5. The Departed (2006)

The film which finally won Scorsese the Best Director Oscar he'd deserved for a long time (probably since Taxi Driver was beaten to the punch, so to speak, by Rocky in 1976). It's a brilliant tale of greed, ambition and revenge in the Boston underworld, and has a whole series of unexpected plot twists that keep you guessing right up to the end. It's also one of the few Scorsese films to have inspired an episode of The Simpsons; though The Debarted is no Bart the Murderer or Cape Feare, it's definitely one of the better recent instalments that I've seen.

4. Casino (1995)

A sort-of sequel to the massively successful Goodfellas, the action is moved from the tough streets of Brooklyn to the glitzy boulevards of Las Vegas, but again looks into the lives of mid level mafia operatives. This was De Niro's final film with Scorsese (to date), and he goes out with a bang, putting in stellar work as Casino boss Sam Rothstein. However, he is arguably outshone by Joe Pesci's portrayal of Nicky Santoro, a gangster with an insatiable appetite for gambling and a volcanic temper. The picture is perhaps a little flabby in places, and suffers a little in comparison with Goodfellas, but it's still a terrific mafia movie.

3. Raging Bull (1980)

We now move into the realm of absolute, stone cold classics - possibly the greatest film ever made about boxing (and about man's capacity for self destruction), Raging Bull follows the career of legendary middleweight Jake La Motta. We are taken from the fighter's roots in the Bronx, through to his time as a world champion and then on to his post boxing days, working as a shabby nightclub comic and trading off his former glories.  Once again, Scorsese draws a wonderful performance out of De Niro. He plays Jake De La Motta at various stages in his life and is equally is convincing as an angry, violent young man and as the flabby, washed up failure he became in later life. If nothing else, this film has some of the most astonishing fight scenes ever committed to film - watching La Motta fight, you can almost feel every punch he takes to the chin.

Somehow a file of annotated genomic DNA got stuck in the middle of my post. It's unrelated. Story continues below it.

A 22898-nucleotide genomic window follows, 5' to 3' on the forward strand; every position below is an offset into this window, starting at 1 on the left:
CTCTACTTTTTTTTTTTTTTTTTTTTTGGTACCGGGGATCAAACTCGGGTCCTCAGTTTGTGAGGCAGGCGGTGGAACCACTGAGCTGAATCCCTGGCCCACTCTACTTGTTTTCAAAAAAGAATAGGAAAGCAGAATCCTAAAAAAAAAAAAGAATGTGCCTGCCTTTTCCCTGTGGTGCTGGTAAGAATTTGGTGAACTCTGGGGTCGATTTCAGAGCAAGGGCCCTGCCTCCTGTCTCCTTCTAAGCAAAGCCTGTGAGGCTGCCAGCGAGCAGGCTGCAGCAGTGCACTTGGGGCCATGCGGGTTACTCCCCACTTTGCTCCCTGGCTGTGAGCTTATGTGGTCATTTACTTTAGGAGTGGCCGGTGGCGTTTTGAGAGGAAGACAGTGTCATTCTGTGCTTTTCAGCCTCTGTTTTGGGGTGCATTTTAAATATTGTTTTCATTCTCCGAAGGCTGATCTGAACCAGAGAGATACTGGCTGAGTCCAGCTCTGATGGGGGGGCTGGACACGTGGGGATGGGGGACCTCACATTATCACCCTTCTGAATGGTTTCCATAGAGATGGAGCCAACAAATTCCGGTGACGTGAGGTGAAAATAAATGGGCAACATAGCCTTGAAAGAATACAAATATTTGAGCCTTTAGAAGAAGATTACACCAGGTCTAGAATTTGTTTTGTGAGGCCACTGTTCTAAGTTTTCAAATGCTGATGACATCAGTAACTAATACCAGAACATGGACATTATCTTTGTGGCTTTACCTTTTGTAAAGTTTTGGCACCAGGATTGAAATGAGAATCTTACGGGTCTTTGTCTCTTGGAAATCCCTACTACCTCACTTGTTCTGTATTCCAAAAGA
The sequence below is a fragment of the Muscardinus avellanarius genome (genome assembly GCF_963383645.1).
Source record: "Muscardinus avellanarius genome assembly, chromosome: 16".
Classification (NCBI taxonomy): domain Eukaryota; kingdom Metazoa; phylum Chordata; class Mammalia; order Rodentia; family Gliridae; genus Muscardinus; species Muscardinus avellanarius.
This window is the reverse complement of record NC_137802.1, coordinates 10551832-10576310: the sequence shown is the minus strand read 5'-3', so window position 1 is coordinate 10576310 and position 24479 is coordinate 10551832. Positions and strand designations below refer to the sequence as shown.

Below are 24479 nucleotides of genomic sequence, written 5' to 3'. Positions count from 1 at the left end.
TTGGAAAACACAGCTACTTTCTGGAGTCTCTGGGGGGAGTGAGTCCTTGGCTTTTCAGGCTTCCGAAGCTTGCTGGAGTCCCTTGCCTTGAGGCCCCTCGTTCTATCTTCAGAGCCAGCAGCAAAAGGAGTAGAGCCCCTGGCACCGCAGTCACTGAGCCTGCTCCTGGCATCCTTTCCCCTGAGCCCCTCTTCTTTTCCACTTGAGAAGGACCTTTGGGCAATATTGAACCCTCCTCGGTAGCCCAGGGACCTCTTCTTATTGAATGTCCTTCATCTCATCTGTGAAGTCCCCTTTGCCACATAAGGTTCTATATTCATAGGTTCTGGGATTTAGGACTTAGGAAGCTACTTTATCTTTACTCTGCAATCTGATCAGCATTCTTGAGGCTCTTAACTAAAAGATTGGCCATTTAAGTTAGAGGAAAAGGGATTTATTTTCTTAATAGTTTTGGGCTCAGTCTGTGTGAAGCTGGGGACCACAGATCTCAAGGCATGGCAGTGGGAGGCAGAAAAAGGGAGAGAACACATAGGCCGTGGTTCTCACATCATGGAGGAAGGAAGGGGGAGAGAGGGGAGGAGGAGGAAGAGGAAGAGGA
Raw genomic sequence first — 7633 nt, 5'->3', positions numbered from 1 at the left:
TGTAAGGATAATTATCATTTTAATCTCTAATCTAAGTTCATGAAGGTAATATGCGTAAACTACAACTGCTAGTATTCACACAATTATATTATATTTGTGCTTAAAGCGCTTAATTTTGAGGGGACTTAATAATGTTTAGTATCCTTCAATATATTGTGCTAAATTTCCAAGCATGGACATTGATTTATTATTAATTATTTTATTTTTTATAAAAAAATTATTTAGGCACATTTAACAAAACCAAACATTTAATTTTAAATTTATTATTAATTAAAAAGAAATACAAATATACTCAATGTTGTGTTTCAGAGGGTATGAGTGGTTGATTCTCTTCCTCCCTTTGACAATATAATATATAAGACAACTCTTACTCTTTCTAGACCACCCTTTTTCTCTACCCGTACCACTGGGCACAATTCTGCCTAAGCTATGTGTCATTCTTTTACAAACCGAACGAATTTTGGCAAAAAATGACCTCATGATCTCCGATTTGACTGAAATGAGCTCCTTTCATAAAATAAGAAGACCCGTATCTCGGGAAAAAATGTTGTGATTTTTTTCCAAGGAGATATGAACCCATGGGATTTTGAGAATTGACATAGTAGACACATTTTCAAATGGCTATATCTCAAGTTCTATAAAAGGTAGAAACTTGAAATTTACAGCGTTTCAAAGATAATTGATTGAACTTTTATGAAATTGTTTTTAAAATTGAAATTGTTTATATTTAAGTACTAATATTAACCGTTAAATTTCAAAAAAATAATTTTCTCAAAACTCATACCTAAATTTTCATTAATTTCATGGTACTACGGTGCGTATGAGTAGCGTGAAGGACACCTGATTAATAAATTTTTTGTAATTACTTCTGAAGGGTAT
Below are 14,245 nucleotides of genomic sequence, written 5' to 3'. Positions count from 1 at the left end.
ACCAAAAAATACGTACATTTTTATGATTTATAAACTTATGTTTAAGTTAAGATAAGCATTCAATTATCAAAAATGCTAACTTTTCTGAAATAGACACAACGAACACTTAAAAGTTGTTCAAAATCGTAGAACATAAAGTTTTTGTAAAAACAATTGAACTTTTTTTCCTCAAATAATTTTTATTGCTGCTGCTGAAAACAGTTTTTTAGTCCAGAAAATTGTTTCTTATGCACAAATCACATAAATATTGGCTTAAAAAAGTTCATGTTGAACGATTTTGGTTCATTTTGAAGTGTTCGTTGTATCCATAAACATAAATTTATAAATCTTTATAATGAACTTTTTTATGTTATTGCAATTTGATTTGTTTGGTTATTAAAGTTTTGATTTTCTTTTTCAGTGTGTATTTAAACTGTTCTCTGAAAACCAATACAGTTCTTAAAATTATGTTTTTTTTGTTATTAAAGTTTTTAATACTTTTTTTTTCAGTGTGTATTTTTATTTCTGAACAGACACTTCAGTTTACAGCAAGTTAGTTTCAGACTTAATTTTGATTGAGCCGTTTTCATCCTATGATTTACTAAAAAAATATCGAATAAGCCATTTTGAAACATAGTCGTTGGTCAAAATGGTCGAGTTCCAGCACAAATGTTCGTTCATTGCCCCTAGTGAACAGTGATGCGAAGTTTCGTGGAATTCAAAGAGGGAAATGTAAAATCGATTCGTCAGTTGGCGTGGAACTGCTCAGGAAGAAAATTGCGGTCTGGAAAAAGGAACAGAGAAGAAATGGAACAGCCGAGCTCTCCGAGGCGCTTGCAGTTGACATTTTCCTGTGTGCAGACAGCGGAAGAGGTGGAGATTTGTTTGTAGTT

2. Goodfellas (1990)

Based on the true story of New York mafioso Henry Hill, Goodfellas is up there with the Godfather Parts One and Two as the greatest films ever made about organised crime. While Coppola's movies look at the pressures faced by those at the top of the mafia food chain, Scorsese takes us into the lives of three workaday gangsters in Brooklyn. Spanning thirty years (from Hill's induction into the mob in the '50s up to his eventual arrest in the early '80s), we see the highs and lows of the criminal life. It's an absolutely fantastic film, with dozens of memorable scenes, a brilliantly quotable script and a sensational soundtrack.

1. Taxi Driver (1976)

(Previously reviewed here). To be honest, any of the top three films on this list could have grabbed the top spot, but I had to make my choice, and probably because it's the one I've seen most recently, Taxi Driver comes out as numero uno. Robert De Niro is, once again, superb in this film, playing an alienated loner who takes a job driving taxis on the streets of New York as a way of working through his crippling insomnia. While on his nightly rounds of the city, he dreams about taking violent action against the pimps and drug dealers he sees on his travels. It's a powerful examination of isolation, loneliness and violence, with a tremendous script from Paul Schrader, an outstanding score from Bernard Herrmann, but possibly the most important element is the cinematography; New York has rarely looked so beautiful and yet so menacing at the same time. The best film Scorsese has ever made? I think so.

No comments:

Post a Comment